- GRE Score: The Graduate Studies Committee of Theatre and Dance has found that students who do not have a verbal score that ranks considerably higher than the 70% percentile do not perform well in the Performance as Public Practice program. Since the GRE scores are only part of the criteria considered, however, there is no minimum verbal score. The University of Texas at Austin Institution Code is 6882. For more information, please visit www.ets.org
- Three letters of recommendation: To be most helpful, letters should be written by those qualified to judge the student's work for the Performance as Public Practice program, and should comment specifically on the student's aptitude for advanced work in their areas of interest. Each reference will receive instructions on how to submit his/her letter online to the Graduate School's secured web site. Only one letter is required from each reference.
- Résumé of your relevant academic, professional, and creative credentials
- Statement of Purpose: In a two-page statement, indicate specifically how our program might fit your needs and interests. Read the faculty bios and, if possible or appropriate, suggest faculty with whom you might like to work. M.A. applicants should provide a general sense of your area of interest.
- Writing Samples: Applicants to the M.A. program should submit one writing sample that demonstrates their ability to conduct research and to write. We prefer samples 5-15 pages in length. For M.A. applicants, we recommend papers written for undergraduate research. Essays written for publication or non-academic settings are also appropriate.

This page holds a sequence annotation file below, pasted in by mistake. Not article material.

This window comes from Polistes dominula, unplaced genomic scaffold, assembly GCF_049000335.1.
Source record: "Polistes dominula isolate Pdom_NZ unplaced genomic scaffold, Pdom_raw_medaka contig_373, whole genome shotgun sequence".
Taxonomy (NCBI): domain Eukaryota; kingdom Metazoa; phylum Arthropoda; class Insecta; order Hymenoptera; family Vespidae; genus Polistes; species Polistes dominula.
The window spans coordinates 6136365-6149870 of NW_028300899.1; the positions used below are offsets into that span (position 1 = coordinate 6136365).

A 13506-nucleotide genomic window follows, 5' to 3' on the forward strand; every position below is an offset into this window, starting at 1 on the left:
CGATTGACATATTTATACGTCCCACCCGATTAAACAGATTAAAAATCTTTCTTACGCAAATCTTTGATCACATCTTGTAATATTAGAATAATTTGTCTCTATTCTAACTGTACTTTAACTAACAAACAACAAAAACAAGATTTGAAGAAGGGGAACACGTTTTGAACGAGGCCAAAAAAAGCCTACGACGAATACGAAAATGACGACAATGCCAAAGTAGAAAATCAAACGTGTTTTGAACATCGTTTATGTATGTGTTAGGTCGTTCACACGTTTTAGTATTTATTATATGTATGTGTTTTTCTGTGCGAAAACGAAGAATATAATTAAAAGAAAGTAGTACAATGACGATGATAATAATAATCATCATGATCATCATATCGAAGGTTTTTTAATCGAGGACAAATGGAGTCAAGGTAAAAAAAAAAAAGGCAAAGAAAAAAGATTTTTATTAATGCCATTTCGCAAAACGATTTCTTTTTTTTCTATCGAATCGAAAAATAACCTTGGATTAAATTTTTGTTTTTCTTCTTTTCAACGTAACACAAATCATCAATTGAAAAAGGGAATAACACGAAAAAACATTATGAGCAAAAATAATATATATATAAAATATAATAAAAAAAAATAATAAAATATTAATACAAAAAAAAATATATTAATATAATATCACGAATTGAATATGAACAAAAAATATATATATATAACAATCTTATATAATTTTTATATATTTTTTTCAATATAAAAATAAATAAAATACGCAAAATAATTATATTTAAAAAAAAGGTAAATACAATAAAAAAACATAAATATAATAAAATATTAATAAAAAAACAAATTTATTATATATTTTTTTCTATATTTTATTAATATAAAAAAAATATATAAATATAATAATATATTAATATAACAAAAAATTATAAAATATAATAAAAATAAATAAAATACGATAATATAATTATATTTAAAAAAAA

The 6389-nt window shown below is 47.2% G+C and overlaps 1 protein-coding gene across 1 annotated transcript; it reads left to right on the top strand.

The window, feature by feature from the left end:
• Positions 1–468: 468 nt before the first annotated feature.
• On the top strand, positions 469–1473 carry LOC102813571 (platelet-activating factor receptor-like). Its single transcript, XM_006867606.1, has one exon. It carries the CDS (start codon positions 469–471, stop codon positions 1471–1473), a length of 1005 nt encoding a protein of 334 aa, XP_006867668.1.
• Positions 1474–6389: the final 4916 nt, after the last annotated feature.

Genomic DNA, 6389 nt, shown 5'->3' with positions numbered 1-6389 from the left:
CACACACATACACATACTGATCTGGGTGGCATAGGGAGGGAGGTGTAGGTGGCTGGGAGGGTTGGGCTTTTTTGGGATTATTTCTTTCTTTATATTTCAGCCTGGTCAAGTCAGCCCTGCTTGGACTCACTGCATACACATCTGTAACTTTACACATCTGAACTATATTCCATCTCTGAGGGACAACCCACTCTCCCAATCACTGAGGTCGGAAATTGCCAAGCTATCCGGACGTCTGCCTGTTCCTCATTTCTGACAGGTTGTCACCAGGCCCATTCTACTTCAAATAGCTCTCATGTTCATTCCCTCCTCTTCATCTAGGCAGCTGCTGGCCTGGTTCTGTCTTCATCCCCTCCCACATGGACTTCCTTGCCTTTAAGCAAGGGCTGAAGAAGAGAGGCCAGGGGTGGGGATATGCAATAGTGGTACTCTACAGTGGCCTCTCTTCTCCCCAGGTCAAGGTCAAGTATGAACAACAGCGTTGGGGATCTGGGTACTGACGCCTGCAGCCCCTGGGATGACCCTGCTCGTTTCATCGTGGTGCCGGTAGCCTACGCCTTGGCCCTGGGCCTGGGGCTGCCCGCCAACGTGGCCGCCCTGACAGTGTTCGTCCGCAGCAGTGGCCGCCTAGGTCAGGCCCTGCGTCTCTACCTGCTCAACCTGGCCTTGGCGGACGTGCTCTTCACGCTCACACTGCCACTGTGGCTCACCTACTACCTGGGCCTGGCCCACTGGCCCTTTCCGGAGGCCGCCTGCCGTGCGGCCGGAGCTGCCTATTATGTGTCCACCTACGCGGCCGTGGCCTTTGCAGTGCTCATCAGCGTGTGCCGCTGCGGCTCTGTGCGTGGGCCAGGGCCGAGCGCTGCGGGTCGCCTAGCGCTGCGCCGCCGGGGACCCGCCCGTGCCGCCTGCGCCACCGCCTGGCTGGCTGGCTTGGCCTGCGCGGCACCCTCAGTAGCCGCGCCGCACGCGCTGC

- Samples of Performance Work or other materials (Optional): Applicants may submit samples of creative, performance or professional work, although the criteria listed above are most pertinent to the program's deliberations. Please limit supplementary materials to your most relevant or current work and limit submission length to 15-20 minutes.
Application Deadline - M.A. in Theatre (Performance as Public Practice)
|Application deadline for Fall 2023||December 15, 2022|
The Performance as Public Practice Program offers three degree programs: M.A., M.F.A. and Ph.D. Students with only an undergraduate degree must apply to either the M.A. or the M.F.A. degree program; an M.A. or M.F.A. is required for admission directly to the Ph.D. Students who finish the M.A. or the M.F.A. program may apply to continue on to the Ph.D. program; decided on a case-by-case basis. All students in our program take specific core courses, but emphasis is placed on interdisciplinarity by requiring a variety of elective courses within and outside our department and at least one practice-focused course. Students determine their own research foci and goals in collaboration with their advisor and the faculty.